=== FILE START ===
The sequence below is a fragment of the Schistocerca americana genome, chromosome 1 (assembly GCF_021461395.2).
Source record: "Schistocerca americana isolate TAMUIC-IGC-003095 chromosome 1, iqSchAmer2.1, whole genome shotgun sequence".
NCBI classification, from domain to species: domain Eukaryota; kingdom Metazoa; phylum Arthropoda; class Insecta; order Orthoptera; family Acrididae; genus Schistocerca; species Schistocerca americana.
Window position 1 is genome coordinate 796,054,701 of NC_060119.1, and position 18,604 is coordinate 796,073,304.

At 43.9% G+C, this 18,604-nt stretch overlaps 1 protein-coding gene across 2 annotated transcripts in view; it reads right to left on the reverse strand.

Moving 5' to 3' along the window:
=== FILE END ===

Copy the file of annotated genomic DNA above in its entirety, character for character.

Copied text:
The sequence below is a fragment of the Schistocerca americana genome, chromosome 1 (assembly GCF_021461395.2).
Source record: "Schistocerca americana isolate TAMUIC-IGC-003095 chromosome 1, iqSchAmer2.1, whole genome shotgun sequence".
NCBI classification, from domain to species: domain Eukaryota; kingdom Metazoa; phylum Arthropoda; class Insecta; order Orthoptera; family Acrididae; genus Schistocerca; species Schistocerca americana.
Window position 1 is genome coordinate 796,054,701 of NC_060119.1, and position 18,604 is coordinate 796,073,304.

At 43.9% G+C, this 18,604-nt stretch overlaps 1 protein-coding gene across 2 annotated transcripts in view; it reads right to left on the reverse strand.

Moving 5' to 3' along the window: